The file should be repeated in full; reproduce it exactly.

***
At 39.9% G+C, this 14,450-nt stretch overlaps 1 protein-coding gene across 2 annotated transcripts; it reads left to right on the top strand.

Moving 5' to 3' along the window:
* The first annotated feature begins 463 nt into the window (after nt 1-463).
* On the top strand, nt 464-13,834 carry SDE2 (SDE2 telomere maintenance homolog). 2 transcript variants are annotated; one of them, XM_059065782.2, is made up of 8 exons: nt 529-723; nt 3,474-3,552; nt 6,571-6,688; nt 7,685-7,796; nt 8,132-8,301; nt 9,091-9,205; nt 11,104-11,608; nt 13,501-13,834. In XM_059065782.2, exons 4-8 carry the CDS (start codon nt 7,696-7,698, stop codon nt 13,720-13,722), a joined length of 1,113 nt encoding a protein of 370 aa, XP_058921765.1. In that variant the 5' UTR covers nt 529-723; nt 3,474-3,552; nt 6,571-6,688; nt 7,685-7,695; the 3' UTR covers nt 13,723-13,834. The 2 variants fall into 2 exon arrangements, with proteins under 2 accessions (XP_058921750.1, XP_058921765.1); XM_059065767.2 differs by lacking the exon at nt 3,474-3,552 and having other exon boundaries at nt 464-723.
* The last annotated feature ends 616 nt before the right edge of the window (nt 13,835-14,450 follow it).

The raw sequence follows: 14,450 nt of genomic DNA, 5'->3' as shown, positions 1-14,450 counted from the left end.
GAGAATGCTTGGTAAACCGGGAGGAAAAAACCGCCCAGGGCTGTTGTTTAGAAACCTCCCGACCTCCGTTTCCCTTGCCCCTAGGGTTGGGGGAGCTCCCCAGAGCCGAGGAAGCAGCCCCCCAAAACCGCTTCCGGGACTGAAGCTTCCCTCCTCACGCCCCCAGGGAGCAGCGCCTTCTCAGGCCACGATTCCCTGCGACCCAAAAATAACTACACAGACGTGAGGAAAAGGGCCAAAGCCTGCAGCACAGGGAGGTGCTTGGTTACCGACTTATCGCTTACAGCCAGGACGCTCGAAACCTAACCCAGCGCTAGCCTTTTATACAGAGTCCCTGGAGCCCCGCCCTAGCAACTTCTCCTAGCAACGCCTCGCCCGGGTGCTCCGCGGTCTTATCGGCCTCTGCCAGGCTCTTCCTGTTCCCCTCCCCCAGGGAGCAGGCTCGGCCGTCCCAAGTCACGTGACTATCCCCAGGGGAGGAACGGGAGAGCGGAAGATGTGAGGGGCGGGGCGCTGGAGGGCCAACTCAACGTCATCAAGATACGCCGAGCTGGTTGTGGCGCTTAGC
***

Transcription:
At 39.9% G+C, this 14,450-nt stretch overlaps 1 protein-coding gene across 2 annotated transcripts; it reads left to right on the top strand.

Moving 5' to 3' along the window:
* The first annotated feature begins 463 nt into the window (after nt 1-463).
* On the top strand, nt 464-13,834 carry SDE2 (SDE2 telomere maintenance homolog). 2 transcript variants are annotated; one of them, XM_059065782.2, is made up of 8 exons: nt 529-723; nt 3,474-3,552; nt 6,571-6,688; nt 7,685-7,796; nt 8,132-8,301; nt 9,091-9,205; nt 11,104-11,608; nt 13,501-13,834. In XM_059065782.2, exons 4-8 carry the CDS (start codon nt 7,696-7,698, stop codon nt 13,720-13,722), a joined length of 1,113 nt encoding a protein of 370 aa, XP_058921765.1. In that variant the 5' UTR covers nt 529-723; nt 3,474-3,552; nt 6,571-6,688; nt 7,685-7,695; the 3' UTR covers nt 13,723-13,834. The 2 variants fall into 2 exon arrangements, with proteins under 2 accessions (XP_058921750.1, XP_058921765.1); XM_059065767.2 differs by lacking the exon at nt 3,474-3,552 and having other exon boundaries at nt 464-723.
* The last annotated feature ends 616 nt before the right edge of the window (nt 13,835-14,450 follow it).

The raw sequence follows: 14,450 nt of genomic DNA, 5'->3' as shown, positions 1-14,450 counted from the left end.
GAGAATGCTTGGTAAACCGGGAGGAAAAAACCGCCCAGGGCTGTTGTTTAGAAACCTCCCGACCTCCGTTTCCCTTGCCCCTAGGGTTGGGGGAGCTCCCCAGAGCCGAGGAAGCAGCCCCCCAAAACCGCTTCCGGGACTGAAGCTTCCCTCCTCACGCCCCCAGGGAGCAGCGCCTTCTCAGGCCACGATTCCCTGCGACCCAAAAATAACTACACAGACGTGAGGAAAAGGGCCAAAGCCTGCAGCACAGGGAGGTGCTTGGTTACCGACTTATCGCTTACAGCCAGGACGCTCGAAACCTAACCCAGCGCTAGCCTTTTATACAGAGTCCCTGGAGCCCCGCCCTAGCAACTTCTCCTAGCAACGCCTCGCCCGGGTGCTCCGCGGTCTTATCGGCCTCTGCCAGGCTCTTCCTGTTCCCCTCCCCCAGGGAGCAGGCTCGGCCGTCCCAAGTCACGTGACTATCCCCAGGGGAGGAACGGGAGAGCGGAAGATGTGAGGGGCGGGGCGCTGGAGGGCCAACTCAACGTCATCAAGATACGCCGAGCTGGTTGTGGCGCTTAGC